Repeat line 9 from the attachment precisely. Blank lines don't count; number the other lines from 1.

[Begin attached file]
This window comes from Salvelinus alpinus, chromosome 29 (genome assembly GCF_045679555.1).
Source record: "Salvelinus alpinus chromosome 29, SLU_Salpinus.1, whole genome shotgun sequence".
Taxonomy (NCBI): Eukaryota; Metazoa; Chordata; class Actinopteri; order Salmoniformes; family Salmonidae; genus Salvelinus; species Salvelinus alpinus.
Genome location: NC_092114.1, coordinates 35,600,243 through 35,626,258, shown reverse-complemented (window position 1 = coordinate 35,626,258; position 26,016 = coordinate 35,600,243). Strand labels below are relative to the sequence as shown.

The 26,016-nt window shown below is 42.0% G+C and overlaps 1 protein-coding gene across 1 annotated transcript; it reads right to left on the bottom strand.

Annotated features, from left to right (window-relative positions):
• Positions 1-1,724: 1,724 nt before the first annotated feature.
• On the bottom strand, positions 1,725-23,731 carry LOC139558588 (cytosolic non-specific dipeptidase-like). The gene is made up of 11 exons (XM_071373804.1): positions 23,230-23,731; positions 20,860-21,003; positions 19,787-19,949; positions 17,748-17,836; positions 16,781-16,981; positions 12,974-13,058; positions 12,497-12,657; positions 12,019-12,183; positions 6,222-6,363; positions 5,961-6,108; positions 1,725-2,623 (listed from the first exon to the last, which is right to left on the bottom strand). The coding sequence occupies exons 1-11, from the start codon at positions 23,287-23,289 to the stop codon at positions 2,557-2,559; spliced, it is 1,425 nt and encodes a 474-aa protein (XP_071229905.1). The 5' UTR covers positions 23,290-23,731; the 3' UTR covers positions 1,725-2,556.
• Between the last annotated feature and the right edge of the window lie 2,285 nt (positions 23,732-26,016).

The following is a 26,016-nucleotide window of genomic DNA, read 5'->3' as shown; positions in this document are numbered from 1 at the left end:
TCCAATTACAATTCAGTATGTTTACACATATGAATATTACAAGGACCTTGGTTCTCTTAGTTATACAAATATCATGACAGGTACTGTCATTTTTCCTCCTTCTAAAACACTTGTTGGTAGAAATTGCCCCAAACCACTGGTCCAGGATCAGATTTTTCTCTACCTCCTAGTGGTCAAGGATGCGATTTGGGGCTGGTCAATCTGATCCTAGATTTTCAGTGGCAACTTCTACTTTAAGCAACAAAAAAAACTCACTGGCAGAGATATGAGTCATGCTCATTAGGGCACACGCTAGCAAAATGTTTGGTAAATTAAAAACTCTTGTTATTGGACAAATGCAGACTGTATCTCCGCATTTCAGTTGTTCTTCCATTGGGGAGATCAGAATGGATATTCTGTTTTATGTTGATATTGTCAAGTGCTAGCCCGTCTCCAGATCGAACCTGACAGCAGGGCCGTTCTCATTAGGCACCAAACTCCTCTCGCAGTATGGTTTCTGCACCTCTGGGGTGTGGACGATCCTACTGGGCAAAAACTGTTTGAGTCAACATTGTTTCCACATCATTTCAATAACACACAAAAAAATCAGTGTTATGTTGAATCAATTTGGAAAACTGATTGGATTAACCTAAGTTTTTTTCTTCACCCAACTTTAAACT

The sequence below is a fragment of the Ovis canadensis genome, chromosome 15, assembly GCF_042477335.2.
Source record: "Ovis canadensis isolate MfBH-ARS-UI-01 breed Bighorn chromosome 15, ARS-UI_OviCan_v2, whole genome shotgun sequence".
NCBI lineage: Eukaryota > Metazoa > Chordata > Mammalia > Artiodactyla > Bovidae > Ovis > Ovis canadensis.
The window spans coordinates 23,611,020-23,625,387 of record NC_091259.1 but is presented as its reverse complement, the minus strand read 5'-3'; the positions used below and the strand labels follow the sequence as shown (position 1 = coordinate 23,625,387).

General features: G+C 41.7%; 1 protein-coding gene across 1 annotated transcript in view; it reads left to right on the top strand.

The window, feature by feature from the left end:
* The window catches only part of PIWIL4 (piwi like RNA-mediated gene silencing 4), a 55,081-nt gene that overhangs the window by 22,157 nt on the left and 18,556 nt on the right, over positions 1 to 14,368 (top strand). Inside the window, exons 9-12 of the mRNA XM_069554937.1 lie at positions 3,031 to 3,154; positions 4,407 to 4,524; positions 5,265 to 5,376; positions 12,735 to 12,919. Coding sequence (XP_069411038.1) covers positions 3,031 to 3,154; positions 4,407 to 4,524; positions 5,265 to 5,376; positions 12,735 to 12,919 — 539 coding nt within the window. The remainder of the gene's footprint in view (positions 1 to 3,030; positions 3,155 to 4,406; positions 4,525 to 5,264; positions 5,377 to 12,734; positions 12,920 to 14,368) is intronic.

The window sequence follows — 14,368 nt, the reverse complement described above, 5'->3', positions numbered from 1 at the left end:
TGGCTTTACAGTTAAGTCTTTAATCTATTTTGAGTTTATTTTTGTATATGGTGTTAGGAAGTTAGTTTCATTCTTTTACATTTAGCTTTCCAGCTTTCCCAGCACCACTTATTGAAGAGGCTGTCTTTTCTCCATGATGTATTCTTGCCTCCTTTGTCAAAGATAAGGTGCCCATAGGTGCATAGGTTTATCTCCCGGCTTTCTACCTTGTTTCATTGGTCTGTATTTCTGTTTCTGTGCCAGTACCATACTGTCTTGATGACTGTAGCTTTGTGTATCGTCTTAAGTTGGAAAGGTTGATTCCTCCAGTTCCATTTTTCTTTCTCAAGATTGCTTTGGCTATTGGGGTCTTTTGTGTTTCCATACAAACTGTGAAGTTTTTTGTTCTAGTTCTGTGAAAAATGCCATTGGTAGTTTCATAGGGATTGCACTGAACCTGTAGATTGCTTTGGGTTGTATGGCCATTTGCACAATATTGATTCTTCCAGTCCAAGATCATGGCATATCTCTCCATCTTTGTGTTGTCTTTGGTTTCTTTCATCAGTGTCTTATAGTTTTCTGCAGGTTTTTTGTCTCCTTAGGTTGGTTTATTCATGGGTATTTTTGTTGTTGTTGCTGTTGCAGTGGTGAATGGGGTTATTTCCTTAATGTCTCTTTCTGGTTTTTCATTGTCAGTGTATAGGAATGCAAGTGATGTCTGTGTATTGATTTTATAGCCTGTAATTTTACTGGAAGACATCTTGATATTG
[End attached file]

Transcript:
• Between the last annotated feature and the right edge of the window lie 2,285 nt (positions 23,732-26,016).